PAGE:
In the heyday of Canadian seismic, acquisition companies in Western Canada far outnumbered management firms, a situation that is reversed today. “It’s [been] weaned down to four acquisition companies and 12 or 13 management companies trying to manage them,” said Brian Hale, technical services manager for acquisition firm GeoStrata Resources Inc. “[But] there’s not enough work for even the four acquisition companies.”
While the current downturn lasts, Hale also feels reprocessing data will be popular. At the same time, he said juniors will have to live with the limitations of the older data, which might have been collected with different targets and depths in mind. “You might get 3D data, but if it was designed for a different target, it might not image what you’re looking for as well as you want…” he said.
Speaking for reprocessor Absolute, Elvis Floreani agreed that older data may have limitations. “It can be limited in its use, but it’s not of no use,” he said, adding that much depends on the data’s quality, and what customers are trying to find. Absolute has reprocessed data from as far back as the 1970s and ‘80s.
“It actually turns out OK,” he said, “but it depends [on your purpose]. If it’s for reconnaissance and things like that, it’s sufficient.” On the other hand, he said juniors planning detailed drilling will typically gravitate to newer seismic data, if it’s available.
International firms survivingIn the 1990s, many seismic firms in Western Canada were local, but that too is changing. While one local firm remains, most are now international, often U.S.-based, with an ability to shift crews — and equipment — in and out of Canada at will, giving them an edge over local firms that may be less mobile globally.
“Anybody that’s left [in Western Canada] is an international company that, at a minimum, works in the Lower 48 [states] as well,” said Forrest Burkholder. “There’s not a single seismic company left in Canada that doesn’t operate outside of Canada to help offset …and utilize their people and equipment.”
The last acquisition firm to fall in Alberta was Tesla Exploration Ltd., for which a receiver was appointed in August, although some in the industry wonder if other insolvencies will further deplete the small pool of recording firms before the downturn ends (DOB, Aug. 2, 2016).
Moving beyond explorationTraditionally the bread and butter for seismic firms, exploration in Western Canada is clearly on the wane, but other seismic work is giving the industry a much-needed shot in the arm. SAGD operators, for example, often need a new survey each year, partly to track reservoir changes and gauge how well steam-injection is working, according to the CAGC’s Mike Doyle.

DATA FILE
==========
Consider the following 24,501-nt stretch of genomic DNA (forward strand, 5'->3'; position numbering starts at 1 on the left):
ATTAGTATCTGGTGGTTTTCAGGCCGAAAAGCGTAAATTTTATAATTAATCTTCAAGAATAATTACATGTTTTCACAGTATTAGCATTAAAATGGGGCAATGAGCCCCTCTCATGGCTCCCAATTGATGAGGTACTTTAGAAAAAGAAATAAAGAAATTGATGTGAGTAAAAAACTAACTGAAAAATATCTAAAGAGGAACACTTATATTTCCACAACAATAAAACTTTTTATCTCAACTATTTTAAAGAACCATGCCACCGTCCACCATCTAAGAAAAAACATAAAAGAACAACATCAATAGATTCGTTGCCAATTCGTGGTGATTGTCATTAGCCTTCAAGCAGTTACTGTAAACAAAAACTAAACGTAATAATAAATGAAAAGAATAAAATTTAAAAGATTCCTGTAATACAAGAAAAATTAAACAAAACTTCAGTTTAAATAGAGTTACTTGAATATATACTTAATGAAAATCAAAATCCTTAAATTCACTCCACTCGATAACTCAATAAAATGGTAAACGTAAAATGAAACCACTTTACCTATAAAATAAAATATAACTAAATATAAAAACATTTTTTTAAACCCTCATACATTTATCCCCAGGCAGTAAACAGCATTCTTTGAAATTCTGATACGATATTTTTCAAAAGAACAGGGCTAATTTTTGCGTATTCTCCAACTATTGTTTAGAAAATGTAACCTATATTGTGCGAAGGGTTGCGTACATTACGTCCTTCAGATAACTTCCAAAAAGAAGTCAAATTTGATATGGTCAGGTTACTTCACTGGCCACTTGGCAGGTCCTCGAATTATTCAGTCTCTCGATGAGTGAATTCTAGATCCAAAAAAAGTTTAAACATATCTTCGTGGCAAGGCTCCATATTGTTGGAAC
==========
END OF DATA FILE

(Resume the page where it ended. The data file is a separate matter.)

On this score, acquisition firms in particular have benefited, since surveys are often shot in ‘4D’ mode, also known as ‘time-lapse’ 3D. “A lot of [our] work is 4D surveys” in oilsands and heavy oil regions, from Lloydminster all the way up to north of Fort McMurray, said Trent Middleton, general manager (Canada) for Geokinetics Inc., another acquisition contractor.
Indirectly, Alberta seismic contractors benefited from a 2006 incident in which a producer blew through the caprock on a SAGD project, due to excessive steam injection pressure. In response, the Alberta Energy Regulator (AER) became more stringent in requiring that SAGD operators have evidence that the caprock affected by their projects can bear steam injection pressures. Seismic is one of the methods used in raising that evidence, providing work for some contractors.
Like some colleagues, Middleton expects that ramping up in the recovery — whenever it begins — will be tougher, in part because some management-types in seismic are finding work elsewhere. “Our key personnel here in Calgary and in the west are finding that three or four months’ work a year is just not doing it for them,” he said. The situation is less critical with Geokinetics’s field workers, who typically come from Atlantic or central Canada.
“A lot of our [them] still come from out east,” he said. “They’re still happy to come out here, because they also have seasonal jobs out east. It still works for them.”
Despite the grim mood that has prevailed in the seismic sector for much of the past year or two, some in the industry already see signs of a better day ahead. “There will definitely be an improvement [in activity],” said SA Exploration’s Burkholder. “It’s just starting to pick back up now.”
Others in the business are finding that, while few producers are yet committing, the phone is ringing more often now. With crude oil inching up toward $50 (WTI), “we have seen a lot more …producers at least experimenting with the idea of putting out questions as to how much it would cost to acquire seismic,” said Orrin Foster.
“I think we’re getting close, and that’s usually a key indicator for us,” he added. “Once the [oil] price starts to go up, you see more wells being licensed, and they might not be production wells. We started seeing a little bit of that in September. Usually, the next step is [companies] looking for seismic exploration.”